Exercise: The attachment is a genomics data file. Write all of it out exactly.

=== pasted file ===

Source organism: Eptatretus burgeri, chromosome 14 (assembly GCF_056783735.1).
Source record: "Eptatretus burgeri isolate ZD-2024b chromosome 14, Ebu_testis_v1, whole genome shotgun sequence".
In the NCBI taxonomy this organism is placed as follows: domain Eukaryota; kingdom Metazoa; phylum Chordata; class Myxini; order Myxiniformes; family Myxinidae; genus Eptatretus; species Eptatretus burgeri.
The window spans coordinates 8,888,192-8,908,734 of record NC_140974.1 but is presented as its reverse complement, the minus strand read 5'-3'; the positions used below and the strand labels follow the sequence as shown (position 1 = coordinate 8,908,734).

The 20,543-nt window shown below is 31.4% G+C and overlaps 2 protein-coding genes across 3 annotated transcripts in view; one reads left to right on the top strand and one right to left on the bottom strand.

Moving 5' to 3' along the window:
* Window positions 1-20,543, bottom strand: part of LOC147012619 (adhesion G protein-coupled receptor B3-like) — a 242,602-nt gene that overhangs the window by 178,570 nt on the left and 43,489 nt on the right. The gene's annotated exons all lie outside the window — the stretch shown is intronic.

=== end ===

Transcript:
Source organism: Eptatretus burgeri, chromosome 14 (assembly GCF_056783735.1).
Source record: "Eptatretus burgeri isolate ZD-2024b chromosome 14, Ebu_testis_v1, whole genome shotgun sequence".
In the NCBI taxonomy this organism is placed as follows: domain Eukaryota; kingdom Metazoa; phylum Chordata; class Myxini; order Myxiniformes; family Myxinidae; genus Eptatretus; species Eptatretus burgeri.
The window spans coordinates 8,888,192-8,908,734 of record NC_140974.1 but is presented as its reverse complement, the minus strand read 5'-3'; the positions used below and the strand labels follow the sequence as shown (position 1 = coordinate 8,908,734).

The 20,543-nt window shown below is 31.4% G+C and overlaps 2 protein-coding genes across 3 annotated transcripts in view; one reads left to right on the top strand and one right to left on the bottom strand.

Moving 5' to 3' along the window:
* Window positions 1-20,543, bottom strand: part of LOC147012619 (adhesion G protein-coupled receptor B3-like) — a 242,602-nt gene that overhangs the window by 178,570 nt on the left and 43,489 nt on the right. The gene's annotated exons all lie outside the window — the stretch shown is intronic.